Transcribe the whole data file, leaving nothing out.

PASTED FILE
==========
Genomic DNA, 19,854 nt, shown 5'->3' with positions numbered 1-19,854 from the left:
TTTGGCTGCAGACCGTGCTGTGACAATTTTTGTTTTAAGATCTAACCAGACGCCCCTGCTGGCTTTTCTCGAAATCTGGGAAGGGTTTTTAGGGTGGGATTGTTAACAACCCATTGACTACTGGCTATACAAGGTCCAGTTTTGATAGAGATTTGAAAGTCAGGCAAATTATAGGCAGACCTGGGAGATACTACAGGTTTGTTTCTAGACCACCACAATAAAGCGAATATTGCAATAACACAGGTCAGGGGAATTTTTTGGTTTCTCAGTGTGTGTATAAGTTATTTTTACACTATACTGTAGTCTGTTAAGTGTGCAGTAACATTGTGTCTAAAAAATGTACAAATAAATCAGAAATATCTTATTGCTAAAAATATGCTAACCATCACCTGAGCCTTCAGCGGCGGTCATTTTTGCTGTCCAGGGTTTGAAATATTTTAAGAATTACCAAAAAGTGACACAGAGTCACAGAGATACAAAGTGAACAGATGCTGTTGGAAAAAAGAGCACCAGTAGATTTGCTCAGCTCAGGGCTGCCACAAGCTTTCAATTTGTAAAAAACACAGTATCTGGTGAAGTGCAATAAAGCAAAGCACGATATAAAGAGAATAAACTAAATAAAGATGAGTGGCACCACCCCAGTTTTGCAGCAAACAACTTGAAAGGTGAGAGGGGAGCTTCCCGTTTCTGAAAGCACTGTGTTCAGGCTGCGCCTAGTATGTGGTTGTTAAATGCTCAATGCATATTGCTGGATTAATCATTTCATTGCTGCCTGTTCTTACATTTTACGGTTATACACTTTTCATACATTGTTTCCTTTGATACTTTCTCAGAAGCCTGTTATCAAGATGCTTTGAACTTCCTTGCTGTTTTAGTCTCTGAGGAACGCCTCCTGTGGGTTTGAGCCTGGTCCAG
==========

Genomic DNA, 19,854 nt, shown 5'->3' with positions numbered 1-19,854 from the left:
TTTGGCTGCAGACCGTGCTGTGACAATTTTTGTTTTAAGATCTAACCAGACGCCCCTGCTGGCTTTTCTCGAAATCTGGGAAGGGTTTTTAGGGTGGGATTGTTAACAACCCATTGACTACTGGCTATACAAGGTCCAGTTTTGATAGAGATTTGAAAGTCAGGCAAATTATAGGCAGACCTGGGAGATACTACAGGTTTGTTTCTAGACCACCACAATAAAGCGAATATTGCAATAACACAGGTCAGGGGAATTTTTTGGTTTCTCAGTGTGTGTATAAGTTATTTTTACACTATACTGTAGTCTGTTAAGTGTGCAGTAACATTGTGTCTAAAAAATGTACAAATAAATCAGAAATATCTTATTGCTAAAAATATGCTAACCATCACCTGAGCCTTCAGCGGCGGTCATTTTTGCTGTCCAGGGTTTGAAATATTTTAAGAATTACCAAAAAGTGACACAGAGTCACAGAGATACAAAGTGAACAGATGCTGTTGGAAAAAAGAGCACCAGTAGATTTGCTCAGCTCAGGGCTGCCACAAGCTTTCAATTTGTAAAAAACACAGTATCTGGTGAAGTGCAATAAAGCAAAGCACGATATAAAGAGAATAAACTAAATAAAGATGAGTGGCACCACCCCAGTTTTGCAGCAAACAACTTGAAAGGTGAGAGGGGAGCTTCCCGTTTCTGAAAGCACTGTGTTCAGGCTGCGCCTAGTATGTGGTTGTTAAATGCTCAATGCATATTGCTGGATTAATCATTTCATTGCTGCCTGTTCTTACATTTTACGGTTATACACTTTTCATACATTGTTTCCTTTGATACTTTCTCAGAAGCCTGTTATCAAGATGCTTTGAACTTCCTTGCTGTTTTAGTCTCTGAGGAACGCCTCCTGTGGGTTTGAGCCTGGTCCAG